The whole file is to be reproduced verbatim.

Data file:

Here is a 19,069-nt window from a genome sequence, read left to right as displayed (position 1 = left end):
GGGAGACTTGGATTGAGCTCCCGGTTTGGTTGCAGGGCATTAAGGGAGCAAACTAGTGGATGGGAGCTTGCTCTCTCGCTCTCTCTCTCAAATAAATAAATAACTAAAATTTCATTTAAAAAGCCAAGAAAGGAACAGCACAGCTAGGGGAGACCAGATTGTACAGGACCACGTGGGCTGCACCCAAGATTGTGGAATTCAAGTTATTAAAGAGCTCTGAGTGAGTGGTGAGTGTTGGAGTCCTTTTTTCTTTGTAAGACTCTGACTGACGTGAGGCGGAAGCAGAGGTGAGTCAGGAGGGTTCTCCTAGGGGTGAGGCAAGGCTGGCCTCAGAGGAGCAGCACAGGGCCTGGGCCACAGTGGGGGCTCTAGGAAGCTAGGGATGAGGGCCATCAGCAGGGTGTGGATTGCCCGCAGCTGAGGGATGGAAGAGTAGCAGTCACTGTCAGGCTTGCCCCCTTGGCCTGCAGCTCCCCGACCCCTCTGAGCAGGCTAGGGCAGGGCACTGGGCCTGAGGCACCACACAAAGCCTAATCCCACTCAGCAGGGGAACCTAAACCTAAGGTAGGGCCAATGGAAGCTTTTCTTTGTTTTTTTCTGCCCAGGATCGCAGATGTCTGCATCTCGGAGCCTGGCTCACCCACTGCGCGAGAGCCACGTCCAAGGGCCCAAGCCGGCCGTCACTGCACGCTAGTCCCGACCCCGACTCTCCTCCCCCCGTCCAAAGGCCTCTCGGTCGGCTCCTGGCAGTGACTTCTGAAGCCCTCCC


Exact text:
Here is a 19,069-nt window from a genome sequence, read left to right as displayed (position 1 = left end):
GGGAGACTTGGATTGAGCTCCCGGTTTGGTTGCAGGGCATTAAGGGAGCAAACTAGTGGATGGGAGCTTGCTCTCTCGCTCTCTCTCTCAAATAAATAAATAACTAAAATTTCATTTAAAAAGCCAAGAAAGGAACAGCACAGCTAGGGGAGACCAGATTGTACAGGACCACGTGGGCTGCACCCAAGATTGTGGAATTCAAGTTATTAAAGAGCTCTGAGTGAGTGGTGAGTGTTGGAGTCCTTTTTTCTTTGTAAGACTCTGACTGACGTGAGGCGGAAGCAGAGGTGAGTCAGGAGGGTTCTCCTAGGGGTGAGGCAAGGCTGGCCTCAGAGGAGCAGCACAGGGCCTGGGCCACAGTGGGGGCTCTAGGAAGCTAGGGATGAGGGCCATCAGCAGGGTGTGGATTGCCCGCAGCTGAGGGATGGAAGAGTAGCAGTCACTGTCAGGCTTGCCCCCTTGGCCTGCAGCTCCCCGACCCCTCTGAGCAGGCTAGGGCAGGGCACTGGGCCTGAGGCACCACACAAAGCCTAATCCCACTCAGCAGGGGAACCTAAACCTAAGGTAGGGCCAATGGAAGCTTTTCTTTGTTTTTTTCTGCCCAGGATCGCAGATGTCTGCATCTCGGAGCCTGGCTCACCCACTGCGCGAGAGCCACGTCCAAGGGCCCAAGCCGGCCGTCACTGCACGCTAGTCCCGACCCCGACTCTCCTCCCCCCGTCCAAAGGCCTCTCGGTCGGCTCCTGGCAGTGACTTCTGAAGCCCTCCC